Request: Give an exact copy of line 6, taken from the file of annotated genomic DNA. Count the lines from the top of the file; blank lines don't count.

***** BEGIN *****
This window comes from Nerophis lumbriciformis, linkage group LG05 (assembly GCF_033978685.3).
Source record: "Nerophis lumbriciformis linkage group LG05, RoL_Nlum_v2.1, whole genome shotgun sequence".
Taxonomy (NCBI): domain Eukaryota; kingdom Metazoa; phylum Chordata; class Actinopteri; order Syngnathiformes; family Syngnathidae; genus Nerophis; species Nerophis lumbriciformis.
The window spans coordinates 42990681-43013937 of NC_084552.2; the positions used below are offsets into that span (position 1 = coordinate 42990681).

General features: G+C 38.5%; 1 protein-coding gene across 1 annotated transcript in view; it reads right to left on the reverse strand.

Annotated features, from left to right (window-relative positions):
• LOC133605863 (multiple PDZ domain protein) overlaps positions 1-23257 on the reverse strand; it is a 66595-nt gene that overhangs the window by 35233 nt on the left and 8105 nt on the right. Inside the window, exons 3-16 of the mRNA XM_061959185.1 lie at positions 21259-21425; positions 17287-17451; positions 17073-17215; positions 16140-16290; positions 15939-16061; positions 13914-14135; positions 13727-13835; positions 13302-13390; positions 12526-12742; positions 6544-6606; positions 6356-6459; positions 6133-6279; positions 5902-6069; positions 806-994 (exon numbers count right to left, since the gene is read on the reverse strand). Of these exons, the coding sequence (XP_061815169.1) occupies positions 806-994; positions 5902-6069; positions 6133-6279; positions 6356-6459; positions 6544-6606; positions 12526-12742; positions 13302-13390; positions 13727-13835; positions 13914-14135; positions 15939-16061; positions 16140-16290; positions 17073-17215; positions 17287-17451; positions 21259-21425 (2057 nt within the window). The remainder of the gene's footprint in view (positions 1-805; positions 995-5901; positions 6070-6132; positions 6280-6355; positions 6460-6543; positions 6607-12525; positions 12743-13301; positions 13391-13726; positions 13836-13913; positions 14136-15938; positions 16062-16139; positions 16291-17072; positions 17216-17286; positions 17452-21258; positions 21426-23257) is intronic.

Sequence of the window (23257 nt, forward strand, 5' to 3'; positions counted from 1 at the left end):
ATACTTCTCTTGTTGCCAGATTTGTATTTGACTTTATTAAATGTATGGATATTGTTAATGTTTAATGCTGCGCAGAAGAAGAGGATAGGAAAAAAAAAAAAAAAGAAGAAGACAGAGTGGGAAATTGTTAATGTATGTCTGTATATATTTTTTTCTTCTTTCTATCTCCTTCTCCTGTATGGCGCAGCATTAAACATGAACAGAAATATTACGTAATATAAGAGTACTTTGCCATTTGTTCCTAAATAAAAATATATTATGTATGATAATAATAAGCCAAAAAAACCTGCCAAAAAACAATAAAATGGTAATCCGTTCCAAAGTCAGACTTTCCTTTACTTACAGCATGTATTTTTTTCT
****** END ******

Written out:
Annotated features, from left to right (window-relative positions):